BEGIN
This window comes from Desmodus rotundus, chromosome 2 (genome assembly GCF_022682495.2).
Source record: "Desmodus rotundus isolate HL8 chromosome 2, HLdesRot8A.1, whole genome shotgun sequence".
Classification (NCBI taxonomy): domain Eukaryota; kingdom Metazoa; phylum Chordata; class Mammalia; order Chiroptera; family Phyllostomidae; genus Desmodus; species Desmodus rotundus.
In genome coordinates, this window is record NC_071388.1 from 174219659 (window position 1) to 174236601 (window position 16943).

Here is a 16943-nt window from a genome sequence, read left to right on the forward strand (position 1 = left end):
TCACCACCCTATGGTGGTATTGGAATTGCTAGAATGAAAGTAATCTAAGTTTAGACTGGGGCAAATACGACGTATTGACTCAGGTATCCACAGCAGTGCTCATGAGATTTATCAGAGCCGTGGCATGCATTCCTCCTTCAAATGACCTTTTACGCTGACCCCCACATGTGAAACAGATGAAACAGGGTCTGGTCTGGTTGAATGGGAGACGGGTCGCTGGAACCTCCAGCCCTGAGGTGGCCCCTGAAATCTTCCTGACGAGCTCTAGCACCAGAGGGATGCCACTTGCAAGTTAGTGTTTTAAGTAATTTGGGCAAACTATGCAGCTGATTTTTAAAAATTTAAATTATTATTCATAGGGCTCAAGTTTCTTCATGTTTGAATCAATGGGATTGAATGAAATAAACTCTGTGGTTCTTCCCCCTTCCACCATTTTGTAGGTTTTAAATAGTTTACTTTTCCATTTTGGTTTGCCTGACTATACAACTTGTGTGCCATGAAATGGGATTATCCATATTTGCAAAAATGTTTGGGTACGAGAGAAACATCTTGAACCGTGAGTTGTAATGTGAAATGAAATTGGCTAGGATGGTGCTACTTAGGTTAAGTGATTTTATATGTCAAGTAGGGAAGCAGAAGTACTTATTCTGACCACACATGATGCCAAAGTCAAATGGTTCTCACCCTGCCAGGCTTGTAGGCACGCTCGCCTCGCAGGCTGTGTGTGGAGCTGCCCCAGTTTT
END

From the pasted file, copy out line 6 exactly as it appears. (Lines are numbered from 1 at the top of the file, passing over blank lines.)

TCACCACCCTATGGTGGTATTGGAATTGCTAGAATGAAAGTAATCTAAGTTTAGACTGGGGCAAATACGACGTATTGACTCAGGTATCCACAGCAGTGCTCATGAGATTTATCAGAGCCGTGGCATGCATTCCTCCTTCAAATGACCTTTTACGCTGACCCCCACATGTGAAACAGATGAAACAGGGTCTGGTCTGGTTGAATGGGAGACGGGTCGCTGGAACCTCCAGCCCTGAGGTGGCCCCTGAAATCTTCCTGACGAGCTCTAGCACCAGAGGGATGCCACTTGCAAGTTAGTGTTTTAAGTAATTTGGGCAAACTATGCAGCTGATTTTTAAAAATTTAAATTATTATTCATAGGGCTCAAGTTTCTTCATGTTTGAATCAATGGGATTGAATGAAATAAACTCTGTGGTTCTTCCCCCTTCCACCATTTTGTAGGTTTTAAATAGTTTACTTTTCCATTTTGGTTTGCCTGACTATACAACTTGTGTGCCATGAAATGGGATTATCCATATTTGCAAAAATGTTTGGGTACGAGAGAAACATCTTGAACCGTGAGTTGTAATGTGAAATGAAATTGGCTAGGATGGTGCTACTTAGGTTAAGTGATTTTATATGTCAAGTAGGGAAGCAGAAGTACTTATTCTGACCACACATGATGCCAAAGTCAAATGGTTCTCACCCTGCCAGGCTTGTAGGCACGCTCGCCTCGCAGGCTGTGTGTGGAGCTGCCCCAGTTTT